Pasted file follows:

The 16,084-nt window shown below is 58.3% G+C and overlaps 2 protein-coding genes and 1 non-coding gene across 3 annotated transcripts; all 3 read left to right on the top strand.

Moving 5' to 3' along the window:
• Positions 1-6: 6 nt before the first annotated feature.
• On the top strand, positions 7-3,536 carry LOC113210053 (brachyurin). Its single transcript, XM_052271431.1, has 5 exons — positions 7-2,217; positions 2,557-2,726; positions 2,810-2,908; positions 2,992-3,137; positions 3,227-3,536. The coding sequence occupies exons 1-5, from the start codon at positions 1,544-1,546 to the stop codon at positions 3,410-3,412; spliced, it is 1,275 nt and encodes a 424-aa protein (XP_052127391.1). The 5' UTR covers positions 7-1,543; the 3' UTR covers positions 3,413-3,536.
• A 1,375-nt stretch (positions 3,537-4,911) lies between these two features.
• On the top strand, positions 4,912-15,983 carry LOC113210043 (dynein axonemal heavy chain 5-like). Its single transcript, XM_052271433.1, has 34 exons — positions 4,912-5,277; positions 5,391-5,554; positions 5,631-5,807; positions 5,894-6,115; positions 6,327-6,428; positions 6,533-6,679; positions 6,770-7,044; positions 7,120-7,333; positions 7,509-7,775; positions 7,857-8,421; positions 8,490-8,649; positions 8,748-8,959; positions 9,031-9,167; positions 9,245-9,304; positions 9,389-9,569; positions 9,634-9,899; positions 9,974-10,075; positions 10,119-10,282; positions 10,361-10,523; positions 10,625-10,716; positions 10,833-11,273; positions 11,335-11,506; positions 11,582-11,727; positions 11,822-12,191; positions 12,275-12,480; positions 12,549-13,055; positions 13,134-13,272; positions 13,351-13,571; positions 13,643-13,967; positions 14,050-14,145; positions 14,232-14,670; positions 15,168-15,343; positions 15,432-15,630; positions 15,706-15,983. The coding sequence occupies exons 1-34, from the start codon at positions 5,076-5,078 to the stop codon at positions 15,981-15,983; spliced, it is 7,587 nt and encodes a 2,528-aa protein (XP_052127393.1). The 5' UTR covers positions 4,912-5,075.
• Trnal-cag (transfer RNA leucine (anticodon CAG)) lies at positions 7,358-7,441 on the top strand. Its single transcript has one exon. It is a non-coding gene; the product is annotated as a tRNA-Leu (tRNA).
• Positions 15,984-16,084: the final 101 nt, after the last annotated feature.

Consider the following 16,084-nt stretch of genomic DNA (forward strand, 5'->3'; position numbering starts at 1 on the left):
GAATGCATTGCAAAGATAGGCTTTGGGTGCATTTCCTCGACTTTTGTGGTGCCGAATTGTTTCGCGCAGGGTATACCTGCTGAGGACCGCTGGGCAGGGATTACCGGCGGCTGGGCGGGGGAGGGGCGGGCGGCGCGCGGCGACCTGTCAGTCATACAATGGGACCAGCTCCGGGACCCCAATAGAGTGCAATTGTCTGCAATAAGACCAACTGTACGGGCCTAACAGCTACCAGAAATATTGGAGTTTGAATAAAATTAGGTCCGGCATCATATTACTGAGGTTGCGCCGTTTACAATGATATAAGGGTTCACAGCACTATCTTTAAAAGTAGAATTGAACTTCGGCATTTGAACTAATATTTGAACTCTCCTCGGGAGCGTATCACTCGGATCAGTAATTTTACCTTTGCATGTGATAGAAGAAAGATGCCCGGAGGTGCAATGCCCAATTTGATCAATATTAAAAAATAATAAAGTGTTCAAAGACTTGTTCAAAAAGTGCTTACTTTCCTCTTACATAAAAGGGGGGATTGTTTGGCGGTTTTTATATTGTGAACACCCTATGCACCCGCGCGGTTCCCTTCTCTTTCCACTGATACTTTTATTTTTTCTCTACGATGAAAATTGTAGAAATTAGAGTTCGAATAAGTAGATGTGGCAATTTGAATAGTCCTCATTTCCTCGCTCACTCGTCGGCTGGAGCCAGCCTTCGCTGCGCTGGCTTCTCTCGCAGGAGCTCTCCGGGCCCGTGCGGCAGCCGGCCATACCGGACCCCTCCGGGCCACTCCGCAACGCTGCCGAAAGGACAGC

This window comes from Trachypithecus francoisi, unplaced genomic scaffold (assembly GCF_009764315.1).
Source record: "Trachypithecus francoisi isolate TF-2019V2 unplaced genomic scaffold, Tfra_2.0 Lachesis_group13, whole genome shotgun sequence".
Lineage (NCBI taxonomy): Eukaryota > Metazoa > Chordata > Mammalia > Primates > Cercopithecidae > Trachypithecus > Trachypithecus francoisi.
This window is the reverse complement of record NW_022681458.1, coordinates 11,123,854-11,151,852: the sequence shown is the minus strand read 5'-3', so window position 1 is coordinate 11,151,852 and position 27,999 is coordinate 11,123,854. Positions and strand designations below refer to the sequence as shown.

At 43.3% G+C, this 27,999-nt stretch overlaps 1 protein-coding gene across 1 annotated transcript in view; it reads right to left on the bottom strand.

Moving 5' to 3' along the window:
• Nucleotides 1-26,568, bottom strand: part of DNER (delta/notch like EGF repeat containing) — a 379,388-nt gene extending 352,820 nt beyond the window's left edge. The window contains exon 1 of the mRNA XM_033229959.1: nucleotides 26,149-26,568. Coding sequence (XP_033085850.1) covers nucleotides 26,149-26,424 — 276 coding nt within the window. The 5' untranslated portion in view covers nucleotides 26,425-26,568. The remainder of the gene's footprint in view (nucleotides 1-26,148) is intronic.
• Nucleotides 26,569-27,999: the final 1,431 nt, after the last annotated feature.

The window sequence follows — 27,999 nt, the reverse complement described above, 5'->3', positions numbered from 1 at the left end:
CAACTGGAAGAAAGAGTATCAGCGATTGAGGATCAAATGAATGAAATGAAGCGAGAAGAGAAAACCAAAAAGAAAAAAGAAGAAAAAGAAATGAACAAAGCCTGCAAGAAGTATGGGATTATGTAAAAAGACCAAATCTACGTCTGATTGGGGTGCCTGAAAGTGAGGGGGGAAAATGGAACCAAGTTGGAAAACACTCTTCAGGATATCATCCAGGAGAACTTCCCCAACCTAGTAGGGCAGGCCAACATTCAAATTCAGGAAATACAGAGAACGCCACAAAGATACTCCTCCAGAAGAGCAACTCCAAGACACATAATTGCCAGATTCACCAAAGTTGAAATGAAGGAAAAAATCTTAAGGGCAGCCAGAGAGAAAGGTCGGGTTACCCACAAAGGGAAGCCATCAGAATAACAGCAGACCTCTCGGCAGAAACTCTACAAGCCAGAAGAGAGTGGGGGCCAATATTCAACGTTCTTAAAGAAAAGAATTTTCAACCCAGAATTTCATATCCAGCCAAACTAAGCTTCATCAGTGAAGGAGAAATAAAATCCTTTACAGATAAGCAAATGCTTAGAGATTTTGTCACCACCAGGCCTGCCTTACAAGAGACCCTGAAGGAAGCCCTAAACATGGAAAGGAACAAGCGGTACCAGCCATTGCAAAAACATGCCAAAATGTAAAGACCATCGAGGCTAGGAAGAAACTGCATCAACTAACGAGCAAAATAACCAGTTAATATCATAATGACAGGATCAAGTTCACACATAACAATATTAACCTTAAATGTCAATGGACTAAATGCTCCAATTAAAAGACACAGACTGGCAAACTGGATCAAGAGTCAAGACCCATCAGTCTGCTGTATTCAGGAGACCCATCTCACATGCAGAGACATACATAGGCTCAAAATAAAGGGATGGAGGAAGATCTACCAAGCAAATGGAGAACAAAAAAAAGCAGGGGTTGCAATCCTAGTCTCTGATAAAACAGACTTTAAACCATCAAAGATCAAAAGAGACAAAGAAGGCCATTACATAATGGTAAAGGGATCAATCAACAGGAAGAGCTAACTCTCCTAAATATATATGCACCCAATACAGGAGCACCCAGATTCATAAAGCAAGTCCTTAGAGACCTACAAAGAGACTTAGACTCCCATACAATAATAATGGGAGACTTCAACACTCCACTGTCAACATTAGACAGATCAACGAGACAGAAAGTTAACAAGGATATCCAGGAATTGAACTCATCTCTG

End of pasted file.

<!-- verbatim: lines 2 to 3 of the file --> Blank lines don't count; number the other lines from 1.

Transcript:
Moving 5' to 3' along the window:
• Positions 1-6: 6 nt before the first annotated feature.